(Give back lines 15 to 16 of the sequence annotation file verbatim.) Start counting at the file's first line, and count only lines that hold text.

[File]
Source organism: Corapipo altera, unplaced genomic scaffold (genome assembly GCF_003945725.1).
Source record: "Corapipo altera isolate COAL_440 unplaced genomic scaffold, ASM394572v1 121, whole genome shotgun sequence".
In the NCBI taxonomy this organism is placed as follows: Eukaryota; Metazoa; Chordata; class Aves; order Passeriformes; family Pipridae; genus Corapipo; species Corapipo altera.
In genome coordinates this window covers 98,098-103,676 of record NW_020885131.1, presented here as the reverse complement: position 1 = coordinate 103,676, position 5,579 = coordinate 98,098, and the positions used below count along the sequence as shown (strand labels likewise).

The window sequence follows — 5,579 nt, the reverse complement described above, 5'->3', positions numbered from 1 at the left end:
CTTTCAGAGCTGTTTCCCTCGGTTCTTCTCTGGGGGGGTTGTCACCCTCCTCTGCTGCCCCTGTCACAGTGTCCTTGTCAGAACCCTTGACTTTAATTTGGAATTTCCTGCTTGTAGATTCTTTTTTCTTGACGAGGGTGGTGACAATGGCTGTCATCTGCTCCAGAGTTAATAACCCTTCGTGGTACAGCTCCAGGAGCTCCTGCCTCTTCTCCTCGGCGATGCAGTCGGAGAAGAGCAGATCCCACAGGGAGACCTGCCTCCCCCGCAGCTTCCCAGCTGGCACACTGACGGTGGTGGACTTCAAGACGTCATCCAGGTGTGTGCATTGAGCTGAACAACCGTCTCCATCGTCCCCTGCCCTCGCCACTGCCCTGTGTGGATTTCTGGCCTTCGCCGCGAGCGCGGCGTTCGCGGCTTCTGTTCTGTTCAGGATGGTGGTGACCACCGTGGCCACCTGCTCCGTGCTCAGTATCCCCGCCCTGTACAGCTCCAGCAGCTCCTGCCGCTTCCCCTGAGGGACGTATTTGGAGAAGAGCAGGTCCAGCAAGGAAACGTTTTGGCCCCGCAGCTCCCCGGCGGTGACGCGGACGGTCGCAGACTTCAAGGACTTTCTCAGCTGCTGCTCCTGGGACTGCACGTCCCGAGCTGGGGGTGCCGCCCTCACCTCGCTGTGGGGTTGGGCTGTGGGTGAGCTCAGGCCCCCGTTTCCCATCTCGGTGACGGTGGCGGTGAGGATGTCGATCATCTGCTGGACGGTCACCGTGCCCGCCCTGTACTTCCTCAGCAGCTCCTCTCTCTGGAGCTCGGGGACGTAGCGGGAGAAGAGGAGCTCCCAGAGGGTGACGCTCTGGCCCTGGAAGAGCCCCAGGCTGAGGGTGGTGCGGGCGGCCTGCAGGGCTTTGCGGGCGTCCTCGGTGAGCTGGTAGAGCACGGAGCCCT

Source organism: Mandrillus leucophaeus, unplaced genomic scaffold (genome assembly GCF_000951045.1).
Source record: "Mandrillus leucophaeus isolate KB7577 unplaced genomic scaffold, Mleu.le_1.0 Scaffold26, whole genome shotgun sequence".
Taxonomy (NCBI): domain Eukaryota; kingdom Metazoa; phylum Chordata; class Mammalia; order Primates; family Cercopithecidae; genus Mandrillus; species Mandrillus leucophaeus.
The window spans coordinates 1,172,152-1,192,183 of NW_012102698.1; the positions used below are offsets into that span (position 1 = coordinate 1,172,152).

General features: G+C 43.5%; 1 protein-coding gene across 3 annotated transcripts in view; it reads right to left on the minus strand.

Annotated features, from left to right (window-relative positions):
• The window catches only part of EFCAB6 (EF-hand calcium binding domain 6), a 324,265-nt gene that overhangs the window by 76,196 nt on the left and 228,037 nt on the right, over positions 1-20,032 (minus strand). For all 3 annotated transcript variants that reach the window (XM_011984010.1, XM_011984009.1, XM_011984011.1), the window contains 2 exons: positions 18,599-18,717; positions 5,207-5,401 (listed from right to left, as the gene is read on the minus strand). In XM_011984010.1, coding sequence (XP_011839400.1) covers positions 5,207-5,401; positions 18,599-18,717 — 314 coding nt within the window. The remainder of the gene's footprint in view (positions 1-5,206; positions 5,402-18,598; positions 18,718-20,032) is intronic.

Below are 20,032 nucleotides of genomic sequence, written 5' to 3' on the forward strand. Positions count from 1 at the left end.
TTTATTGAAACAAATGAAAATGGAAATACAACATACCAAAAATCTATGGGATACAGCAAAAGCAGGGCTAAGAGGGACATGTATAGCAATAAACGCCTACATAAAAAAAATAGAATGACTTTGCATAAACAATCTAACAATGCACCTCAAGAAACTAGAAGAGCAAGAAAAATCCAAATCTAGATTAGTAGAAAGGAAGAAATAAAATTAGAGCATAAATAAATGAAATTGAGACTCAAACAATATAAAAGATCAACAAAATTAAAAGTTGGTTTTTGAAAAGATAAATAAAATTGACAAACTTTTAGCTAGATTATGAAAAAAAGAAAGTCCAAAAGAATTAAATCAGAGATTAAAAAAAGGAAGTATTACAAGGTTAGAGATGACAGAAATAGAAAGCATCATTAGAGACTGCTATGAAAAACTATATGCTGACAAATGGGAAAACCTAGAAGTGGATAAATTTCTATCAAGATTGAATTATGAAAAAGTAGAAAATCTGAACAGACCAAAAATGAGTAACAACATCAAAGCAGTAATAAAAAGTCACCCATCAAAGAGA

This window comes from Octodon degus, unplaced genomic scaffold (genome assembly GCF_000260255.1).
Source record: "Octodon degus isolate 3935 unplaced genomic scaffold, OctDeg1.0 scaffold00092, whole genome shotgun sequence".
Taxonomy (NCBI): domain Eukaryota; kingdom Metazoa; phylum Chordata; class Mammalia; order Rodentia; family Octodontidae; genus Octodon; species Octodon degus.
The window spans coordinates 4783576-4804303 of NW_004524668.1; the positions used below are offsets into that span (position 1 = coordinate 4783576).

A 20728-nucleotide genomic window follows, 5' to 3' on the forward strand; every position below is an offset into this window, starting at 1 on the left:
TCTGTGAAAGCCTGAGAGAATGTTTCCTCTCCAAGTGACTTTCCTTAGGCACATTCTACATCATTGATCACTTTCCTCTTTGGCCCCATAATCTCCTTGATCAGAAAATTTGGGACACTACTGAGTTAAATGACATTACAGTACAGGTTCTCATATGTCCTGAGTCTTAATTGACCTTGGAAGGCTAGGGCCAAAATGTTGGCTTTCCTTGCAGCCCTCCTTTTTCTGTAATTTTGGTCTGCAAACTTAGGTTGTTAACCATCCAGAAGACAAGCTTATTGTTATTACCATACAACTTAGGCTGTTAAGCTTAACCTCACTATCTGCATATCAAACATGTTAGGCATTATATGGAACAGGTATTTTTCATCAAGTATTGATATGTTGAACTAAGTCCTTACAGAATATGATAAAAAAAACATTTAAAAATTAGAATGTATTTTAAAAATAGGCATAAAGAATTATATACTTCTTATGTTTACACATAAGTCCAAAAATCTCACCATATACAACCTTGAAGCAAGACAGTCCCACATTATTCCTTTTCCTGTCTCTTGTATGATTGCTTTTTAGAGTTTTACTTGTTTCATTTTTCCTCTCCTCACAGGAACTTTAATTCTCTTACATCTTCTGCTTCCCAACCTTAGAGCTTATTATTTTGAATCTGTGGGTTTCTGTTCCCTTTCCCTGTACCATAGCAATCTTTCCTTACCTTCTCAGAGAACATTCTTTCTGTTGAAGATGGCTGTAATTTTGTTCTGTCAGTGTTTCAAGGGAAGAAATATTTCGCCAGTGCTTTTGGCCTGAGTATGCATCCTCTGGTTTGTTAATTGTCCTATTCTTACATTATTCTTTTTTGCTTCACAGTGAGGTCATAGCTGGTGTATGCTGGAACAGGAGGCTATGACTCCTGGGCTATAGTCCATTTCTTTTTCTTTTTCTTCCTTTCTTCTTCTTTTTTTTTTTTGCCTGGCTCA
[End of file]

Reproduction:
TTTATTGAAACAAATGAAAATGGAAATACAACATACCAAAAATCTATGGGATACAGCAAAAGCAGGGCTAAGAGGGACATGTATAGCAATAAACGCCTACATAAAAAAAATAGAATGACTTTGCATAAACAATCTAACAATGCACCTCAAGAAACTAGAAGAGCAAGAAAAATCCAAATCTAGATTAGTAGAAAGGAAGAAATAAAATTAGAGCATAAATAAATGAAATTGAGACTCAAACAATATAAAAGATCAACAAAATTAAAAGTTGGTTTTTGAAAAGATAAATAAAATTGACAAACTTTTAGCTAGATTATGAAAAAAAGAAAGTCCAAAAGAATTAAATCAGAGATTAAAAAAAGGAAGTATTACAAGGTTAGAGATGACAGAAATAGAAAGCATCATTAGAGACTGCTATGAAAAACTATATGCTGACAAATGGGAAAACCTAGAAGTGGATAAATTTCTATCAAGATTGAATTATGAAAAAGTAGAAAATCTGAACAGACCAAAAATGAGTAACAACATCAAAGCAGTAATAAAAAGTCACCCATCAAAGAGA

This window comes from Octodon degus, unplaced genomic scaffold (genome assembly GCF_000260255.1).